Marriage generally starts as an intention to honor a lifelong commitment to one’s spouse. However, statistics show that many couples end up filing for divorce. Historically, younger couples had higher divorce rates. But, in recent years, a growing number of couples over the age of 50 are getting divorced. This trend is known as the “gray divorce revolution.”
Since the early 1990s, the divorce rate for people over 50 has doubled. It is anticipated that the rate will quadruple by 2030. This begs the question: What is causing couples to get divorced after being married for 20 or more years?
Reasons for the spike in gray divorces
As time passes, sometimes a couple naturally drifts apart. However, sometimes life’s problems can interfere with a once-healthy marriage. For instance, it is challenging to rekindle the passion that once existed in a marriage when there is tension present. A few factors that might cause tension in a long-term marriage include:
- Conflicts over money. Marriage issues may arise if one partner is a spender and the other is a saver.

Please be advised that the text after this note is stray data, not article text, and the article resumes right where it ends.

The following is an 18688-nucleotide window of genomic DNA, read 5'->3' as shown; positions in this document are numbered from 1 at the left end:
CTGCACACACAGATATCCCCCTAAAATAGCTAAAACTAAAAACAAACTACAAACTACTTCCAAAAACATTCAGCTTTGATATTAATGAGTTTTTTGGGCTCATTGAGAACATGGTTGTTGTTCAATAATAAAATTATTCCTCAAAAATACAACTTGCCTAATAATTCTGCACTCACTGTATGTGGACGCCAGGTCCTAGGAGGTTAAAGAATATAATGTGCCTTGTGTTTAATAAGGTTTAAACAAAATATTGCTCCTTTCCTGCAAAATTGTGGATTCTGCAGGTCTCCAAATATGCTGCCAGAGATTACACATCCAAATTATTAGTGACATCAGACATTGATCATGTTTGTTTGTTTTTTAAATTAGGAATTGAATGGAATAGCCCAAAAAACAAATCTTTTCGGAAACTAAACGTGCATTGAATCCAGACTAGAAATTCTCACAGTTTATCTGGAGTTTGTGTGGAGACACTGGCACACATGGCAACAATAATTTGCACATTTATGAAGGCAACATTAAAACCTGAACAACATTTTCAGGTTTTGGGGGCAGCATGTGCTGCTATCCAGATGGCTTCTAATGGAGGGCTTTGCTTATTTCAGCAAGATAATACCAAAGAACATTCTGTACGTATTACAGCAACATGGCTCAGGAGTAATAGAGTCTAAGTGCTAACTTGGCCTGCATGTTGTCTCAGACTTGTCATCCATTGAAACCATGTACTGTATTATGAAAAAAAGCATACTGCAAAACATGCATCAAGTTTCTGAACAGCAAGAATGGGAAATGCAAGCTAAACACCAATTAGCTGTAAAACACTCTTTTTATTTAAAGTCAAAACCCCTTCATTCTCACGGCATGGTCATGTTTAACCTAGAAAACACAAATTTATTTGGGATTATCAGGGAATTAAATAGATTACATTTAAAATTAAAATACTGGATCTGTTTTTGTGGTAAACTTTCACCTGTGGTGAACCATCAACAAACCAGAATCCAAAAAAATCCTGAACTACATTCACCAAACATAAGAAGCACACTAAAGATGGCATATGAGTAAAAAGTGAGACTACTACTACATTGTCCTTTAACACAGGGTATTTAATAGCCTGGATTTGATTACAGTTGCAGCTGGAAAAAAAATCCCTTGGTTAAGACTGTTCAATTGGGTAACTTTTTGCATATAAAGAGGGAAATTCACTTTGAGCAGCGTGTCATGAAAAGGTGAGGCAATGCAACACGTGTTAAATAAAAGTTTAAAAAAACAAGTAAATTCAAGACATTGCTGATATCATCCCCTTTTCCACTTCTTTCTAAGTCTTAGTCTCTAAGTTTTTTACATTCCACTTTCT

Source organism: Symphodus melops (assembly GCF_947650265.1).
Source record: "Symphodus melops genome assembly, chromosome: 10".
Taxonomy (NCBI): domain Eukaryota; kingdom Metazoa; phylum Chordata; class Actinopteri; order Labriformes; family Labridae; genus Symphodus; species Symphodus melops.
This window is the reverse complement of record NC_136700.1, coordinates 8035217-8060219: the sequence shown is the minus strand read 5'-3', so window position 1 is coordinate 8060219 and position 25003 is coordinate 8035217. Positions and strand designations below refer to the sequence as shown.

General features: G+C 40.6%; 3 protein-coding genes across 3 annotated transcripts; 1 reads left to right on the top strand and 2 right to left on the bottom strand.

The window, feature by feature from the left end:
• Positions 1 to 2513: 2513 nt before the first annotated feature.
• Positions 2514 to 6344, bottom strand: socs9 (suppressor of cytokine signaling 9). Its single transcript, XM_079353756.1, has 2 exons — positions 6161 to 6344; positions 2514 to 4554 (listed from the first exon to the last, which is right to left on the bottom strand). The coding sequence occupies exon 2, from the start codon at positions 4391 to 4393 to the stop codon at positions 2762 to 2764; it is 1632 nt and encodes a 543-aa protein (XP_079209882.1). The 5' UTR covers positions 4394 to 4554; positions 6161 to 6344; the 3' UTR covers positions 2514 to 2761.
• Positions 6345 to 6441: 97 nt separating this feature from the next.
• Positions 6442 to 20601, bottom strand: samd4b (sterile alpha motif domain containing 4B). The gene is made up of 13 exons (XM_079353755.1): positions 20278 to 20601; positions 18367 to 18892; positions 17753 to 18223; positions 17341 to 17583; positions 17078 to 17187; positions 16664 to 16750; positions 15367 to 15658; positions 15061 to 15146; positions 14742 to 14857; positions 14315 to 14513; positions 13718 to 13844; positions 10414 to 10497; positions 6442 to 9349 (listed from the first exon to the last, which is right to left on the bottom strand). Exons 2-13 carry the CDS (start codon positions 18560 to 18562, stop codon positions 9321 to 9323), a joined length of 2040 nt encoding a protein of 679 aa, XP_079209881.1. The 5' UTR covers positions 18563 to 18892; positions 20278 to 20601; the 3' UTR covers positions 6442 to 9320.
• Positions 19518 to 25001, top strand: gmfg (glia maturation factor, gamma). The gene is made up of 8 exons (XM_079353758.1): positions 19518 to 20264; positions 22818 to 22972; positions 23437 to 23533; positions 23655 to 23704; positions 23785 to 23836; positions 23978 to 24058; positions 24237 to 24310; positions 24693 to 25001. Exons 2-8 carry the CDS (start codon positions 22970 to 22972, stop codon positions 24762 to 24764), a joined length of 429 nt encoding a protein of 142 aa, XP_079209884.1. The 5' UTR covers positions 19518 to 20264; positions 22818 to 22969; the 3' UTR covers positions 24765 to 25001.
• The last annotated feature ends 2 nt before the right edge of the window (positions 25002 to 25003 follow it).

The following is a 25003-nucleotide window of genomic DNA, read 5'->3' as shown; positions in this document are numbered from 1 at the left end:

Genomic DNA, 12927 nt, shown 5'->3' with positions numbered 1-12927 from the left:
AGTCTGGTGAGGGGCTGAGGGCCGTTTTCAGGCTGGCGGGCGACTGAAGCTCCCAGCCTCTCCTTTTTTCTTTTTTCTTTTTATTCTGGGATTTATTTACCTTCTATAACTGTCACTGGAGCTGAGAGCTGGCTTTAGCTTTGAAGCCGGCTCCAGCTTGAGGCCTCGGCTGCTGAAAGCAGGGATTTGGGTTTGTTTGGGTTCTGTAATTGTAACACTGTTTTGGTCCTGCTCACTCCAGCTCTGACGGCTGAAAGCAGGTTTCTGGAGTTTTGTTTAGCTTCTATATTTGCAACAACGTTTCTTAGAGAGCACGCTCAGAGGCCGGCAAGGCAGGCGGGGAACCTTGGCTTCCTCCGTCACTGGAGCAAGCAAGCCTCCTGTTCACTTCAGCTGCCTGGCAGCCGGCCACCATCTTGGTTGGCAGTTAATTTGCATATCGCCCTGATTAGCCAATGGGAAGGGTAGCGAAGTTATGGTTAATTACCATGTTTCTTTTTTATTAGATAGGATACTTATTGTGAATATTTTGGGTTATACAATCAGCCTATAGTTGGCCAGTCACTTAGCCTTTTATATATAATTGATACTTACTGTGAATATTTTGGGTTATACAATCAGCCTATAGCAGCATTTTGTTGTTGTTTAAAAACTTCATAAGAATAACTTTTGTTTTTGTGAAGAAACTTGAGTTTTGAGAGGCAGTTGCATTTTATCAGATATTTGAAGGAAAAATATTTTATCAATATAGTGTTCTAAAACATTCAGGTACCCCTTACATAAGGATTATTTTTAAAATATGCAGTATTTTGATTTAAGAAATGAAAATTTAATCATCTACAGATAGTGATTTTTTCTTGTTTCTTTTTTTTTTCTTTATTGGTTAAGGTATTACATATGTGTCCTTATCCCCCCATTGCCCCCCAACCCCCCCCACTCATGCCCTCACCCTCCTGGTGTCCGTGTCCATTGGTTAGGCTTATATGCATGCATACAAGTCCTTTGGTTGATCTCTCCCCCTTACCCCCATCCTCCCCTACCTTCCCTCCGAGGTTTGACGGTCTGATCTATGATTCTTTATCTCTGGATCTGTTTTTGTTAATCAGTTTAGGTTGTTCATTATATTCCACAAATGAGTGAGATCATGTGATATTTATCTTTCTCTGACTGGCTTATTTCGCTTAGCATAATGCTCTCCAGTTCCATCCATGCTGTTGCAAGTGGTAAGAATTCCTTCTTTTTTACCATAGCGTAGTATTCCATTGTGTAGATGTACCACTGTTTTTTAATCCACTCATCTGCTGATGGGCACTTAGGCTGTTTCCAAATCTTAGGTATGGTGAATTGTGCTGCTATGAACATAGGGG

- Alcohol or drug addiction. One spouse may feel they’ve had enough if the marriage has been damaged by the other’s drug or alcohol use.
- Empty nest syndrome. It’s possible that one or both partners were waiting for the kids to grow up and go out on their own. Now that they’ve done so, the couple decides to file for divorce.
- Mental or physical abuse. One partner chooses to stop being the target of the other’s verbal or physical abuse.
- Depression or general unhappiness. One may become dissatisfied with the marriage over time and decide that they simply don’t want to be married any longer.
You shouldn’t go through a gray divorce alone, as it can be a highly emotional process. If you’re facing divorce later in life, consider seeking legal guidance to better ensure that your interests are protected as you move forward.